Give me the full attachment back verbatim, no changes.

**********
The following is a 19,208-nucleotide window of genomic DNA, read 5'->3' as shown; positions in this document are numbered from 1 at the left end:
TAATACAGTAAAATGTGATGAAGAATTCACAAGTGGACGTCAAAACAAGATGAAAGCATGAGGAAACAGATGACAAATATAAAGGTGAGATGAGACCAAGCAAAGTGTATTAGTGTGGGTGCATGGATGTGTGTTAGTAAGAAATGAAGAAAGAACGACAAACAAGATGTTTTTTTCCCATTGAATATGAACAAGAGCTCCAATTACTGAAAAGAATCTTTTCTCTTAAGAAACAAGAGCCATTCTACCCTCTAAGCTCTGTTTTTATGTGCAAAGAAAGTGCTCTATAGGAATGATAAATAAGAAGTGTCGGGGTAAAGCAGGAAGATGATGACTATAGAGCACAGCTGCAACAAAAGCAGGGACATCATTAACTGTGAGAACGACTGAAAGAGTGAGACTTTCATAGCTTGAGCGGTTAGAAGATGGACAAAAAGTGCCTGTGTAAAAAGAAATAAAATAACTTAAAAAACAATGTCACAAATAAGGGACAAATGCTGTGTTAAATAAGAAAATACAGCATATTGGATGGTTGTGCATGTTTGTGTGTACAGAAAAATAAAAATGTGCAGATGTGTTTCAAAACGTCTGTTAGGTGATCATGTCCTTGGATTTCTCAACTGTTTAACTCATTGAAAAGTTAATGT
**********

The following is a 19,208-nucleotide window of genomic DNA, read 5'->3' as shown; positions in this document are numbered from 1 at the left end:
TAATACAGTAAAATGTGATGAAGAATTCACAAGTGGACGTCAAAACAAGATGAAAGCATGAGGAAACAGATGACAAATATAAAGGTGAGATGAGACCAAGCAAAGTGTATTAGTGTGGGTGCATGGATGTGTGTTAGTAAGAAATGAAGAAAGAACGACAAACAAGATGTTTTTTTCCCATTGAATATGAACAAGAGCTCCAATTACTGAAAAGAATCTTTTCTCTTAAGAAACAAGAGCCATTCTACCCTCTAAGCTCTGTTTTTATGTGCAAAGAAAGTGCTCTATAGGAATGATAAATAAGAAGTGTCGGGGTAAAGCAGGAAGATGATGACTATAGAGCACAGCTGCAACAAAAGCAGGGACATCATTAACTGTGAGAACGACTGAAAGAGTGAGACTTTCATAGCTTGAGCGGTTAGAAGATGGACAAAAAGTGCCTGTGTAAAAAGAAATAAAATAACTTAAAAAACAATGTCACAAATAAGGGACAAATGCTGTGTTAAATAAGAAAATACAGCATATTGGATGGTTGTGCATGTTTGTGTGTACAGAAAAATAAAAATGTGCAGATGTGTTTCAAAACGTCTGTTAGGTGATCATGTCCTTGGATTTCTCAACTGTTTAACTCATTGAAAAGTTAATGT